November 15, 2019

Smart policy responses and better coordination between and among government agencies will help curb employment losses in the agricultural sector, the National Economic and Development Authority said.

The results of the study Rural Labor Migration: An Analysis of the Loss of the Labor in the Agriculture Sector in the Philippines, which was conducted under the NEDA R&D Project, confirmed a prevalent out-migration in agriculture – the transfer or movement of agricultural workers into the industry and services sectors – especially among the young and educated workers.

According to the Philippine Statistics Authority, net employment in the Philippine agriculture, hunting and forestry (AHF) sector has been on a downtrend since 2010, as more workers had moved out of the sector than workers staying in or moving into agriculture.

The agricultural employment loss was observed in 15 out of the 17 regions in the country. Agricultural work was substituted for jobs that do not necessarily pay high wages but offer a relatively stable income stream, non-wage benefits, and better working conditions.

NEDA said a holistic and coherent policy design for agro-industrial development and more responsive institutional setup will be needed to address agricultural employment challenges.

According to the study, internal push factors that drive workers out of agriculture include rising production input costs (particularly labor), low farm gate prices, land conversion, limited access to credit and output markets, poor management of irrigation systems, and changing agro-climatic conditions.

The study noted that the increase in the availability of non-agricultural jobs figured as a major pull factor in the out-migration of farmworkers. The cost of job search has also been declining with the advances in communication technologies and government initiatives like the establishment of Public Employment Service Offices. In addition, public investments in education and training, together with cash transfers, have enabled younger family members to finish schooling and hence, acquire better-paying jobs outside of agriculture. Unfavorable on-farm working conditions also prod workers to seek non-farm employment.

The study said that an inter-agency committee for agro-industrial development should be convened to formulate region-specific and national strategies for effective design and implementation of cross-cutting programs that affect agricultural development.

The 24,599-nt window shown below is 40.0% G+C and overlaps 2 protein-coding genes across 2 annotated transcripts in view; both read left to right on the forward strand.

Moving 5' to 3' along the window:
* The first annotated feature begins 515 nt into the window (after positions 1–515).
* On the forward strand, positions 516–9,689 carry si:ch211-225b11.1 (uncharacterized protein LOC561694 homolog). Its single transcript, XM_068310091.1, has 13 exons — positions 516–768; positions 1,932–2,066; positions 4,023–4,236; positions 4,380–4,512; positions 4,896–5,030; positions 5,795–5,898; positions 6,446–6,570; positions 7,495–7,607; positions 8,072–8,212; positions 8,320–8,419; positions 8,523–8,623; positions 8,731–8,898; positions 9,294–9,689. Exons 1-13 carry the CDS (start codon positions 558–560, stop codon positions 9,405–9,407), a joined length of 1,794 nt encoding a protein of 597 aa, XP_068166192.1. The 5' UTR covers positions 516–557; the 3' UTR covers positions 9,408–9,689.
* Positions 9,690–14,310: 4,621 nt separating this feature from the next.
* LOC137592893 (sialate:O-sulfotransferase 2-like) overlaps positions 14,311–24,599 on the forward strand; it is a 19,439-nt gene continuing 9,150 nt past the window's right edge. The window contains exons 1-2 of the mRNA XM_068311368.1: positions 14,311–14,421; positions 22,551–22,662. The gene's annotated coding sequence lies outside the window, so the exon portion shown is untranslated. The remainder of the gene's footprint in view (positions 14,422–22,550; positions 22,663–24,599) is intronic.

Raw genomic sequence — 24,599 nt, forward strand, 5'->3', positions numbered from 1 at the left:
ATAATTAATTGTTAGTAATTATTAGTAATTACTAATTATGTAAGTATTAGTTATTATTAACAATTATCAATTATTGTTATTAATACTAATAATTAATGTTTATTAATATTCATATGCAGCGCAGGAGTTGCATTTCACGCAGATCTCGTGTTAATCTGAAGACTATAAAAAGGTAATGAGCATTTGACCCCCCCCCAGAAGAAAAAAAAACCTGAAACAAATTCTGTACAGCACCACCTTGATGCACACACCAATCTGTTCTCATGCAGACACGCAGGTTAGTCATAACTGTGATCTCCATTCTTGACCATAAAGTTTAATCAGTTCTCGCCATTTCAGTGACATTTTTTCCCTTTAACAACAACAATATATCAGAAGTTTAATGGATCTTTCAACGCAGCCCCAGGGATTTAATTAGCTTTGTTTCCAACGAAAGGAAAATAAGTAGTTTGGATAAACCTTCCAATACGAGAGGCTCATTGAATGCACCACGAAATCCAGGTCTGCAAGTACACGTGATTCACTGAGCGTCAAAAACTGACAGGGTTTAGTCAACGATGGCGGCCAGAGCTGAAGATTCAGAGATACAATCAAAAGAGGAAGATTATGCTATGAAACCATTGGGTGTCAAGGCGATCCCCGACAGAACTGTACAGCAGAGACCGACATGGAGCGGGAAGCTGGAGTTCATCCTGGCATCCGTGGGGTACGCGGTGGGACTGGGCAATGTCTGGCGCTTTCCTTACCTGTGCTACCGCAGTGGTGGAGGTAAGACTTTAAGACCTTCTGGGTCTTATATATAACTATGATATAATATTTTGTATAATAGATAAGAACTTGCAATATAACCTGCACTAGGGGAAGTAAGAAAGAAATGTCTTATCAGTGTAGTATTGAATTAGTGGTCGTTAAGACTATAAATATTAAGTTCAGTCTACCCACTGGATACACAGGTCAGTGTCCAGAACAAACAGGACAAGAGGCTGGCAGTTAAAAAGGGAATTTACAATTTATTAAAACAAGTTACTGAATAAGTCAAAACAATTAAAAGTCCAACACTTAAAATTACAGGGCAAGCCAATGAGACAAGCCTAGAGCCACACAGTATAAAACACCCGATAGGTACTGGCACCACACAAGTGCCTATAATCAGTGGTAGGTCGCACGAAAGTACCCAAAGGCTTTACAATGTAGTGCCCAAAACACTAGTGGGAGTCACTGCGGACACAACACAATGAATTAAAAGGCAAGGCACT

“One of the immediate measures is to address coordination failures between and among government agencies, particularly those that implement cash transfer schemes,” according to the policy note. .

Informants of the study claim that the government’s Conditional Cash Transfer (CCT) has inadvertently caused permanent and temporary migration out of agriculture. There were reports of CCT program beneficiaries opting not to work in the fields during the period of release of cash transfers. The study noted that the timing of the payout and the amount of cash transfers relative to the amount of income from agriculture mattered. Many farm operators cited labor shortage when the release of CCT payout coincided with the planting and harvesting seasons. The study noted that some beneficiaries invest cash transfers in non-farm activities to supplement or substitute for farm income.

“The challenge of boosting farm productivity requires smart policy responses. Without these, most farming systems will remain underdeveloped,” the policy note said.

The study notes the importance of schemes like land consolidation, cooperative farming, and machinery pooling systems that afford economies of scale and synergies to make the most out of agricultural resources while democratizing productivity gains.

Other short-term measures identified is to enhance agricultural market information systems to complement other marketing strategies and to build resiliency of the agriculture sector through better technologies.

Meanwhile, in the medium to long term, measures that may be explored include the development of high-value by-products of traditional crops, increased investment in storage and logistics, incorporation of agriculture into the elementary and high school curriculum to engage the youth in farming as well as the development of investment instruments.

A copy of the R&D Policy Note may be downloaded through the NEDA website:​  ​